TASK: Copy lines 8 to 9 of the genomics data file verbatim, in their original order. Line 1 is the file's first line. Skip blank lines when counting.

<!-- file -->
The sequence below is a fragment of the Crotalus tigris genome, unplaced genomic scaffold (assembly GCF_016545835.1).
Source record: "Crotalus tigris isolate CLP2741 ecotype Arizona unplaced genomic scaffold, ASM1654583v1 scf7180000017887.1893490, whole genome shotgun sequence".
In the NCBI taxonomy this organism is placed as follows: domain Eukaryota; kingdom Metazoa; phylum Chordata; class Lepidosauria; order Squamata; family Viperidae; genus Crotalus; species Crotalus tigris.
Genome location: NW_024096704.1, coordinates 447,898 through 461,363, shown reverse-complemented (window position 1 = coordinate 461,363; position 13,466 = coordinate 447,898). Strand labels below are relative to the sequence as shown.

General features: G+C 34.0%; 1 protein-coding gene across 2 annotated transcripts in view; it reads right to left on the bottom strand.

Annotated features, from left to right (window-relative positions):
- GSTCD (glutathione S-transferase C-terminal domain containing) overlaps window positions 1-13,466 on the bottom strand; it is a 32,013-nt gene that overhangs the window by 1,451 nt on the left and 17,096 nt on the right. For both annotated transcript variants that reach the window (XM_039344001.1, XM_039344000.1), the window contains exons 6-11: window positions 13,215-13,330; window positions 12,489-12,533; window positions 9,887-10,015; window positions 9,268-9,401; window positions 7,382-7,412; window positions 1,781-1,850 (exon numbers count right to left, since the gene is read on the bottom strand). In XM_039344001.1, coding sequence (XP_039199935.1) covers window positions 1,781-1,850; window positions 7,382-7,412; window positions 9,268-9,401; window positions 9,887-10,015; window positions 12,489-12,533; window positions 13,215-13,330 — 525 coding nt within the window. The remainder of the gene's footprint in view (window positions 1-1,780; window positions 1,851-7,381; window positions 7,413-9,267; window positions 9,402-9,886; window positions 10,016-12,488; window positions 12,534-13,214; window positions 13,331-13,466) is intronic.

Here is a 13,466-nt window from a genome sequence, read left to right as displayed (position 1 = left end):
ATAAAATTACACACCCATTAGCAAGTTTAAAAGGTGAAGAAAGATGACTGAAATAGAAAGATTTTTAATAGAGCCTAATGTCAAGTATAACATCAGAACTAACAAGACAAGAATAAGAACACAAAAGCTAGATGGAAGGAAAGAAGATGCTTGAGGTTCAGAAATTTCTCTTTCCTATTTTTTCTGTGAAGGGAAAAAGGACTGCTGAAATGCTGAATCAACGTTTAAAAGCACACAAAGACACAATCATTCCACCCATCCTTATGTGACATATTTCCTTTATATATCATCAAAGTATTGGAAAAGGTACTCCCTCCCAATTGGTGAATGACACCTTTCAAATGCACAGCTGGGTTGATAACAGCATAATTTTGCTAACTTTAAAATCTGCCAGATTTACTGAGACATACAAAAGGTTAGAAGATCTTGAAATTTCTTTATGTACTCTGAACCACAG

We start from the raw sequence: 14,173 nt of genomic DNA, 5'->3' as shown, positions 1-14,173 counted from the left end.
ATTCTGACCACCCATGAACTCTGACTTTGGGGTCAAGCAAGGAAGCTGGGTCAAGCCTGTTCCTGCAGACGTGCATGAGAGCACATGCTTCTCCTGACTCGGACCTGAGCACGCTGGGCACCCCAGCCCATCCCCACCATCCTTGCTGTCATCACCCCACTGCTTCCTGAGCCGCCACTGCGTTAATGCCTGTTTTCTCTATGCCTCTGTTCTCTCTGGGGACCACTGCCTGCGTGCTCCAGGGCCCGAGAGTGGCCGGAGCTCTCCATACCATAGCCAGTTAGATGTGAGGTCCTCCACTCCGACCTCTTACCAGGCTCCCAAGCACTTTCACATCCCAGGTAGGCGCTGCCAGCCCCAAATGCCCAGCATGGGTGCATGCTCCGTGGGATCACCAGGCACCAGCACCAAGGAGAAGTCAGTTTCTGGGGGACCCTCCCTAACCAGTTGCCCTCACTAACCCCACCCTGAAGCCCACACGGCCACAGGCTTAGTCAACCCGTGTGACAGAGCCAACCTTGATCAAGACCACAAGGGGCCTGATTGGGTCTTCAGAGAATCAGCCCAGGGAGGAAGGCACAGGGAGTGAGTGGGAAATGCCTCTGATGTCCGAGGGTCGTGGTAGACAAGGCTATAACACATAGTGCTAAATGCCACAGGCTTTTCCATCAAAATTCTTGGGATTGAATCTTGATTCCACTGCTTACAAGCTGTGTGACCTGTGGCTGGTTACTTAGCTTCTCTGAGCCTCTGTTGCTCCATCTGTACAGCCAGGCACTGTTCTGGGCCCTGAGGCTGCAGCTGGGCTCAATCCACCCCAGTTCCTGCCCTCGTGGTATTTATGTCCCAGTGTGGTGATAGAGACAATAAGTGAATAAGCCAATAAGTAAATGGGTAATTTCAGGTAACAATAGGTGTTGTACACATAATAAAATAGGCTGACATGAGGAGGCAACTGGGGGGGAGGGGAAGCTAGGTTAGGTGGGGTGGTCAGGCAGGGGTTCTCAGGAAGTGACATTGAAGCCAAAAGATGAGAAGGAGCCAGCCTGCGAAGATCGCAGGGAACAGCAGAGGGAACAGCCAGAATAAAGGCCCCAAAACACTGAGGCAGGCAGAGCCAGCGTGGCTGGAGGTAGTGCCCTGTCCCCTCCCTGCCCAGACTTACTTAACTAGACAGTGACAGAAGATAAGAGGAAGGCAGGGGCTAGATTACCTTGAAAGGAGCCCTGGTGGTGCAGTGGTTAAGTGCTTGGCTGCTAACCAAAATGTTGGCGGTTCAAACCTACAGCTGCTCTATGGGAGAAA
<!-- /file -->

Here is a 13,466-nt window from a genome sequence, read left to right as displayed (position 1 = left end):
ATAAAATTACACACCCATTAGCAAGTTTAAAAGGTGAAGAAAGATGACTGAAATAGAAAGATTTTTAATAGAGCCTAATGTCAAGTATAACATCAGAACTAACAAGACAAGAATAAGAACACAAAAGCTAGATGGAAGGAAAGAAGATGCTTGAGGTTCAGAAATTTCTCTTTCCTATTTTTTCTGTGAAGGGAAAAAGGACTGCTGAAATGCTGAATCAACGTTTAAAAGCACACAAAGACACAATCATTCCACCCATCCTTATGTGACATATTTCCTTTATATATCATCAAAGTATTGGAAAAGGTACTCCCTCCCAATTGGTGAATGACACCTTTCAAATGCACAGCTGGGTTGATAACAGCATAATTTTGCTAACTTTAAAATCTGCCAGATTTACTGAGACATACAAAAGGTTAGAAGATCTTGAAATTTCTTTATGTACTCTGAACCACAG